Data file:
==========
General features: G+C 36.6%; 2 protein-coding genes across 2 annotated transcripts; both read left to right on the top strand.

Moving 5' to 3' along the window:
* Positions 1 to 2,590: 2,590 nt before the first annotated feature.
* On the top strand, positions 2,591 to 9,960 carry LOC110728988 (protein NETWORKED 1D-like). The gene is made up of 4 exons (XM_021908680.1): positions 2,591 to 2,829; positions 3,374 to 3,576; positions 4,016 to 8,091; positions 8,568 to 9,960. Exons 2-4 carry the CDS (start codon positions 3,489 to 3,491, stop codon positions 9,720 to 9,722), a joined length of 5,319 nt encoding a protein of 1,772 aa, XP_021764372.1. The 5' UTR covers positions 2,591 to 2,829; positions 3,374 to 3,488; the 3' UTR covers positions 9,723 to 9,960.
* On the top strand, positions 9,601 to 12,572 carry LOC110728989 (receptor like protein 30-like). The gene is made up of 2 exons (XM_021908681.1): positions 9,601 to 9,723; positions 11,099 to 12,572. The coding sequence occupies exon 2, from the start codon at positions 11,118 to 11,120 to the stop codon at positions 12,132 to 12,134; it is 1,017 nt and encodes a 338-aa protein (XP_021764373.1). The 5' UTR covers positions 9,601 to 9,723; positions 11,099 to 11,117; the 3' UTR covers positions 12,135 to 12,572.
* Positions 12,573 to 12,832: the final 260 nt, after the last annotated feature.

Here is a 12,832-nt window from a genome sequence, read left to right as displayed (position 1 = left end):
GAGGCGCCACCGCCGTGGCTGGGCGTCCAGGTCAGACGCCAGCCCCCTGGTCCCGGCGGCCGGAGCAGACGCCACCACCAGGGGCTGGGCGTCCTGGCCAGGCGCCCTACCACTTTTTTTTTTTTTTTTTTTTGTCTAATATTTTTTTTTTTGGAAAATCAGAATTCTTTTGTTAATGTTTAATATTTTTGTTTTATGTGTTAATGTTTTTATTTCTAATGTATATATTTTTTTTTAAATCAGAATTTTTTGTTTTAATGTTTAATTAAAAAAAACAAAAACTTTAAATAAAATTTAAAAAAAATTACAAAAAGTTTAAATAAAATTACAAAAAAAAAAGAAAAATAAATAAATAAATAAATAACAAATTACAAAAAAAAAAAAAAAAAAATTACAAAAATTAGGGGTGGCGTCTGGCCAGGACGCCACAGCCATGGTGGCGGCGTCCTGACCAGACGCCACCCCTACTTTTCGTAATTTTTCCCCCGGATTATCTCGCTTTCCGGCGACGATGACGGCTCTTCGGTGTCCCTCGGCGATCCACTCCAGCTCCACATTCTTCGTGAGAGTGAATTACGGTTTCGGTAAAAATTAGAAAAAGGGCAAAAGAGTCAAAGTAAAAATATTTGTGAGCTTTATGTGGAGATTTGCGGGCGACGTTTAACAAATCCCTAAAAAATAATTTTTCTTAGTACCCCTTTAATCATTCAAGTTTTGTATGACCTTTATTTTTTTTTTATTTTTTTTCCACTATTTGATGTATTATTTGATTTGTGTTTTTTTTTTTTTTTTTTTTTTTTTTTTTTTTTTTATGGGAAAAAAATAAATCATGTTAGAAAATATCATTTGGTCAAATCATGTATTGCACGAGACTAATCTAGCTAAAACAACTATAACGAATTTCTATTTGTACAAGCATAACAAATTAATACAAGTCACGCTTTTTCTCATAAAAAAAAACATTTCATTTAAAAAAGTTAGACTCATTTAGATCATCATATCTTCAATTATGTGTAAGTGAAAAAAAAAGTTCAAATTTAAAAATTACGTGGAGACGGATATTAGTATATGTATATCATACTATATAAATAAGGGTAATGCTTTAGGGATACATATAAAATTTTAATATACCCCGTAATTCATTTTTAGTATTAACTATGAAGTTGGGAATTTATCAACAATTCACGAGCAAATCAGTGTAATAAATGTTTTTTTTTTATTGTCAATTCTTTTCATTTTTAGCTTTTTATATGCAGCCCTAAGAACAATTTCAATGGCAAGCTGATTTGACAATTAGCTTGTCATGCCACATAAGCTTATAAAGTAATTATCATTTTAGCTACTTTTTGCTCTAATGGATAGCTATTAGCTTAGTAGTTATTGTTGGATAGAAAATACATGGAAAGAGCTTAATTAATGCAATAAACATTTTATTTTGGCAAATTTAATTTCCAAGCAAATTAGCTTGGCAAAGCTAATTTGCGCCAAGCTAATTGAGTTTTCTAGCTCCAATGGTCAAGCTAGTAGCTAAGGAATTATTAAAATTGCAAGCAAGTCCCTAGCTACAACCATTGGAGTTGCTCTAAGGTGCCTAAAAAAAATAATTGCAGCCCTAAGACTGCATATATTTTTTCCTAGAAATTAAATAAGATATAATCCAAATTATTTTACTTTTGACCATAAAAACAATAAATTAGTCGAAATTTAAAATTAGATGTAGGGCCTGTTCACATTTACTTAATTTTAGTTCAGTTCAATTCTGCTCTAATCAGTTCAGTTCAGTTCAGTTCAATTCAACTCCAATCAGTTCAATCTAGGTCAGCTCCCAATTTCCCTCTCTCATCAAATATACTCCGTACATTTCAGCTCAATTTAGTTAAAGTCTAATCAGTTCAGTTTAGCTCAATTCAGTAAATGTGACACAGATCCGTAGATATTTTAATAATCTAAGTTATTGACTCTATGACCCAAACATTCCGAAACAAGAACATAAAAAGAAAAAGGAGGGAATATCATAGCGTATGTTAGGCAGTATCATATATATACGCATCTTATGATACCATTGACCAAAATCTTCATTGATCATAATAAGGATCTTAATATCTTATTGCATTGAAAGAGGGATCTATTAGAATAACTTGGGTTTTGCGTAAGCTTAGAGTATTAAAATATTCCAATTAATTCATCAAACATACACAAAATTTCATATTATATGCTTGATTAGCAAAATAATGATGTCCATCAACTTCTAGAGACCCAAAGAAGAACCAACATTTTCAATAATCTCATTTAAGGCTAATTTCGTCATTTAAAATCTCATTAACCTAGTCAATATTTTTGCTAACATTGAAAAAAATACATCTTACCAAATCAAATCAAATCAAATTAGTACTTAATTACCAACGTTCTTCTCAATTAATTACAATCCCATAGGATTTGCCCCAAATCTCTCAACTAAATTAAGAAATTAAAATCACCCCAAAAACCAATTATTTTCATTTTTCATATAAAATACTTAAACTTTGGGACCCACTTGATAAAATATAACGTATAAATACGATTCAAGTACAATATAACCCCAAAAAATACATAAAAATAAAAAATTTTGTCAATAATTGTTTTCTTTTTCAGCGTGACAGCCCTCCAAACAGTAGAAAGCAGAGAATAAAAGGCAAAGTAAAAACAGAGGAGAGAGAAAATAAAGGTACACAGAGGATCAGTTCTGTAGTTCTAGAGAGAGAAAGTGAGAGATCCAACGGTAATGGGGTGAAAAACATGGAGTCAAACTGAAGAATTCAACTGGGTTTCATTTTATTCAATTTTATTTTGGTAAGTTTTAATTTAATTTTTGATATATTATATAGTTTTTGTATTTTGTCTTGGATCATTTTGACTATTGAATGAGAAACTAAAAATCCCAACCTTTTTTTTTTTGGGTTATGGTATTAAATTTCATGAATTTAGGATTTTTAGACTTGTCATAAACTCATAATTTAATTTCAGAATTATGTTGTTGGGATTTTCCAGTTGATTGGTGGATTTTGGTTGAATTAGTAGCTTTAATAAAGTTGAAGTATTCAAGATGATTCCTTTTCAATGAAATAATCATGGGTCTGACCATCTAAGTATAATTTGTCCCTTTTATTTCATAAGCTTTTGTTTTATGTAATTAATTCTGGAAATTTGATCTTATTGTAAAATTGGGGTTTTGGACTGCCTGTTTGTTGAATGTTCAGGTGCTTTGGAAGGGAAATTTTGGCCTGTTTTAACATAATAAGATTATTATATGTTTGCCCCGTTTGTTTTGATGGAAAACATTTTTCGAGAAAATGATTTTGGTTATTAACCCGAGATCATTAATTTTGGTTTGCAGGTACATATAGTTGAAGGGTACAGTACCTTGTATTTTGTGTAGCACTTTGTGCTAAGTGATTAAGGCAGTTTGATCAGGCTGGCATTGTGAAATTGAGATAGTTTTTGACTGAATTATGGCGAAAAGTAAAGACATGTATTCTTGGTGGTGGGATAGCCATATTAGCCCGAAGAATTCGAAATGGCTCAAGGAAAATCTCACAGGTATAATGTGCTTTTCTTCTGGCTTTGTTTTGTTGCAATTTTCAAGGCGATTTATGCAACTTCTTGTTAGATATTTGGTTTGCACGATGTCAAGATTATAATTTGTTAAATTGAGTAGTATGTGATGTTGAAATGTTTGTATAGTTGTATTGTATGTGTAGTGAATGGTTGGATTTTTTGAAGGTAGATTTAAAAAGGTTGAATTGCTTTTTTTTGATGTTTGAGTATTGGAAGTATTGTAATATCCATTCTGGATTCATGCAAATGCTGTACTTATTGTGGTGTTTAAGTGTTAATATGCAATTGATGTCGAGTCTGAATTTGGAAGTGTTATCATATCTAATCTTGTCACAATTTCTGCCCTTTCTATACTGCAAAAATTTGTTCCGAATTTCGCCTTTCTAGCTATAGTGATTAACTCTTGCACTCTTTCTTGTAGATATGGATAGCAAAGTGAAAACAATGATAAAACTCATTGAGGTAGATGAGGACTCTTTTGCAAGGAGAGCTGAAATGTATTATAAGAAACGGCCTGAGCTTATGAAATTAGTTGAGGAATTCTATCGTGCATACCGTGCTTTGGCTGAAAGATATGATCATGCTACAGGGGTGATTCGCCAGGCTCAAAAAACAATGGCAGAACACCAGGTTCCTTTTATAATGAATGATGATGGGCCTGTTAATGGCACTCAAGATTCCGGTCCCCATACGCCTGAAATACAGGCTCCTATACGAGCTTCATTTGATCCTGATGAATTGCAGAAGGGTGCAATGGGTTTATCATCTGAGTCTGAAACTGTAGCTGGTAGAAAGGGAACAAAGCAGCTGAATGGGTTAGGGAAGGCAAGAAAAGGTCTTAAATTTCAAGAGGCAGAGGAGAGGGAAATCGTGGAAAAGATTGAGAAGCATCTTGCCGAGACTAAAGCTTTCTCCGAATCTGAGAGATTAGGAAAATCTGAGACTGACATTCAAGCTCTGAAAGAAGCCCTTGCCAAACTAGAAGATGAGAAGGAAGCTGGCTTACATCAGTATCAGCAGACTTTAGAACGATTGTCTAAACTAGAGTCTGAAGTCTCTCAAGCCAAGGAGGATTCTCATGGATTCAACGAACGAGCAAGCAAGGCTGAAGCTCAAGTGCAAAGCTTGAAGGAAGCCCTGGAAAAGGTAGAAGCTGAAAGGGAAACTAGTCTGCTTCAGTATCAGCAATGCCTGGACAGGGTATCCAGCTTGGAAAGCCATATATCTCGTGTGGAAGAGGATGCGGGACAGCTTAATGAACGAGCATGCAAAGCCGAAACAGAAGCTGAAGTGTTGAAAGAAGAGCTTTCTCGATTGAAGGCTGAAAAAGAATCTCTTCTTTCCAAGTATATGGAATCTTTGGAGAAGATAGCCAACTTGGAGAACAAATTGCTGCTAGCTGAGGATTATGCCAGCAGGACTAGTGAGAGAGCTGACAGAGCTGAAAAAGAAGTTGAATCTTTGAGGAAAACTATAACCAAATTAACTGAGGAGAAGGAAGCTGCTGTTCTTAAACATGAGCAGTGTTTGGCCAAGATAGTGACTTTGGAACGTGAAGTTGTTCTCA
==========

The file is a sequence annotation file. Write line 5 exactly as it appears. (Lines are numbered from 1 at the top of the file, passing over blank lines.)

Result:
* On the top strand, positions 9,601 to 12,572 carry LOC110728989 (receptor like protein 30-like). The gene is made up of 2 exons (XM_021908681.1): positions 9,601 to 9,723; positions 11,099 to 12,572. The coding sequence occupies exon 2, from the start codon at positions 11,118 to 11,120 to the stop codon at positions 12,132 to 12,134; it is 1,017 nt and encodes a 338-aa protein (XP_021764373.1). The 5' UTR covers positions 9,601 to 9,723; positions 11,099 to 11,117; the 3' UTR covers positions 12,135 to 12,572.